How do faults in the RPGR gene cause X-linked retinitis pigmentosa?

Research details

  • Type of funding: New Lecturers' Small Grant Award
  • Grant Holder: Dr Roly Megaw
  • Institute: University of Edinburgh
  • Region: Scotland
  • Start date: January 2017
  • End Date: January 2018
  • Priority: Causes
  • Eye Category: Inherited retinal

Overview

Retinitis pigmentosa (RP) is a condition that causes blindness due to the death of light-detecting cells in the retina at the back of the eye. It affects 1 in 3500 people in the UK and is currently untreatable.

About 8-12 people in every hundred with RP have a glitch in a gene known as RPGR. It causes a severe form of RP and inherited via the X-chromosome.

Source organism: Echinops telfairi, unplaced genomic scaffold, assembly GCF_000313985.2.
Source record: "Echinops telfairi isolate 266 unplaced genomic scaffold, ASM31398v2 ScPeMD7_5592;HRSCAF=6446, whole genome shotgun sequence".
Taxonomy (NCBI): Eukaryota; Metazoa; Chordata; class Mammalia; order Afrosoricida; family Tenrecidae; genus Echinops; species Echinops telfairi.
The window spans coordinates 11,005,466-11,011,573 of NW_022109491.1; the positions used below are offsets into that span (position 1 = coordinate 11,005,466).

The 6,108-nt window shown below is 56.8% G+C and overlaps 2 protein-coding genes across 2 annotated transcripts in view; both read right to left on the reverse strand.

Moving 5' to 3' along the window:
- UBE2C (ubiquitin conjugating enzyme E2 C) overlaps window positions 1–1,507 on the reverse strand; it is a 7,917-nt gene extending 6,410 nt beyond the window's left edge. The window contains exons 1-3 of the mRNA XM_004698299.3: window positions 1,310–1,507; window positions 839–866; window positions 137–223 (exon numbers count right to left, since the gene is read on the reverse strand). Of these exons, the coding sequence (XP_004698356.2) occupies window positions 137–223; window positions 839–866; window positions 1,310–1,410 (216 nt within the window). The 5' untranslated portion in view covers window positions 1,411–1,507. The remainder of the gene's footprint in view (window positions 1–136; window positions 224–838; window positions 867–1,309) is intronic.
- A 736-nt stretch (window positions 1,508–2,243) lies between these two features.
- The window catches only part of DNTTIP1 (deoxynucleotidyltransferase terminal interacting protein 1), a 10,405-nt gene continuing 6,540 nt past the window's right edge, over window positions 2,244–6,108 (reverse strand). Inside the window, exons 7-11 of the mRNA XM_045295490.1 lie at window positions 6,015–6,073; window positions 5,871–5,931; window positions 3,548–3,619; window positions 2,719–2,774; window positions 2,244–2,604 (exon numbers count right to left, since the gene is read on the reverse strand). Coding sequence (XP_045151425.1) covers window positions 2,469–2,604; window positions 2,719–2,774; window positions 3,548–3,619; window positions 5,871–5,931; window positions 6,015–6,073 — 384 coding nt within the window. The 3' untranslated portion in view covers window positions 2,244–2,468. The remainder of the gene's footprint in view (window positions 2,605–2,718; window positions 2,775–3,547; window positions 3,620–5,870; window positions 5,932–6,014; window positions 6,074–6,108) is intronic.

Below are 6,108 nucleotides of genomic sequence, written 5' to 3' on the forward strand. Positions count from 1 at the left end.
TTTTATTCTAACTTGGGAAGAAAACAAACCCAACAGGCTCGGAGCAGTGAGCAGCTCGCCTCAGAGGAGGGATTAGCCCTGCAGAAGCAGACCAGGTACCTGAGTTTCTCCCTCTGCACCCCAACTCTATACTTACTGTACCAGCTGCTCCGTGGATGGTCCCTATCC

We know that it’s important for transporting the component parts of photoreceptors around inside the cell, so that they are in the right place to do their jobs. But we don’t yet know exactly how it’s involved.

The research team has used gene editing to develop a mouse version of RP that should closely mimic this type of human RP. In this project the researchers will study in detail how and when the glitch in RPGR affects photoreceptors. The aim is to get a better understanding of the condition and provide the data that might ultimately lead to developing a gene editing treatment for this type of X-linked RP.